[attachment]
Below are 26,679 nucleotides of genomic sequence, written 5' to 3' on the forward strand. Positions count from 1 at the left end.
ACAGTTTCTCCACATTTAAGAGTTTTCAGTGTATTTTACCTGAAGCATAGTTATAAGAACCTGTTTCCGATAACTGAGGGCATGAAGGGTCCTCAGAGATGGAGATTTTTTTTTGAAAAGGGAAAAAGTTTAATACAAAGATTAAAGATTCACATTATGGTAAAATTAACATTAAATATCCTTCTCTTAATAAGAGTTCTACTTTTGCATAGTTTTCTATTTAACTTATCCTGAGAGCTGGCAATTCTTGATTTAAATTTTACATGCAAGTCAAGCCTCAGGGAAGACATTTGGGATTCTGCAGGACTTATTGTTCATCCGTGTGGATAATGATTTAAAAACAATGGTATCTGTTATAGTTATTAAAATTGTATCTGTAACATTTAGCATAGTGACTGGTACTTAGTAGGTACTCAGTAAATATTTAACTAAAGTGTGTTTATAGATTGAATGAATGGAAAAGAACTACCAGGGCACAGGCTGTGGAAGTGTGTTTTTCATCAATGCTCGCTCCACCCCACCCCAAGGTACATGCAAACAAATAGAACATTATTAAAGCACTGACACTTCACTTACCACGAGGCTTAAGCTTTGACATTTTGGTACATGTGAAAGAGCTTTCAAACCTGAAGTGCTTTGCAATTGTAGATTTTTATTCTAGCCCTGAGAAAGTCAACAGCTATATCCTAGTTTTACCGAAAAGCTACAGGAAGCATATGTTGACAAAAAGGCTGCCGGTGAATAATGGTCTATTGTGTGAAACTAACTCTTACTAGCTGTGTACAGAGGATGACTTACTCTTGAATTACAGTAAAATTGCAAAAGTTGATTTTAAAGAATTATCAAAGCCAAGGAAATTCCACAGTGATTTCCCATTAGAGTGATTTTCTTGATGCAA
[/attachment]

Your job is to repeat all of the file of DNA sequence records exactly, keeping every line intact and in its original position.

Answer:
Below are 26,679 nucleotides of genomic sequence, written 5' to 3' on the forward strand. Positions count from 1 at the left end.
ACAGTTTCTCCACATTTAAGAGTTTTCAGTGTATTTTACCTGAAGCATAGTTATAAGAACCTGTTTCCGATAACTGAGGGCATGAAGGGTCCTCAGAGATGGAGATTTTTTTTTGAAAAGGGAAAAAGTTTAATACAAAGATTAAAGATTCACATTATGGTAAAATTAACATTAAATATCCTTCTCTTAATAAGAGTTCTACTTTTGCATAGTTTTCTATTTAACTTATCCTGAGAGCTGGCAATTCTTGATTTAAATTTTACATGCAAGTCAAGCCTCAGGGAAGACATTTGGGATTCTGCAGGACTTATTGTTCATCCGTGTGGATAATGATTTAAAAACAATGGTATCTGTTATAGTTATTAAAATTGTATCTGTAACATTTAGCATAGTGACTGGTACTTAGTAGGTACTCAGTAAATATTTAACTAAAGTGTGTTTATAGATTGAATGAATGGAAAAGAACTACCAGGGCACAGGCTGTGGAAGTGTGTTTTTCATCAATGCTCGCTCCACCCCACCCCAAGGTACATGCAAACAAATAGAACATTATTAAAGCACTGACACTTCACTTACCACGAGGCTTAAGCTTTGACATTTTGGTACATGTGAAAGAGCTTTCAAACCTGAAGTGCTTTGCAATTGTAGATTTTTATTCTAGCCCTGAGAAAGTCAACAGCTATATCCTAGTTTTACCGAAAAGCTACAGGAAGCATATGTTGACAAAAAGGCTGCCGGTGAATAATGGTCTATTGTGTGAAACTAACTCTTACTAGCTGTGTACAGAGGATGACTTACTCTTGAATTACAGTAAAATTGCAAAAGTTGATTTTAAAGAATTATCAAAGCCAAGGAAATTCCACAGTGATTTCCCATTAGAGTGATTTTCTTGATGCAA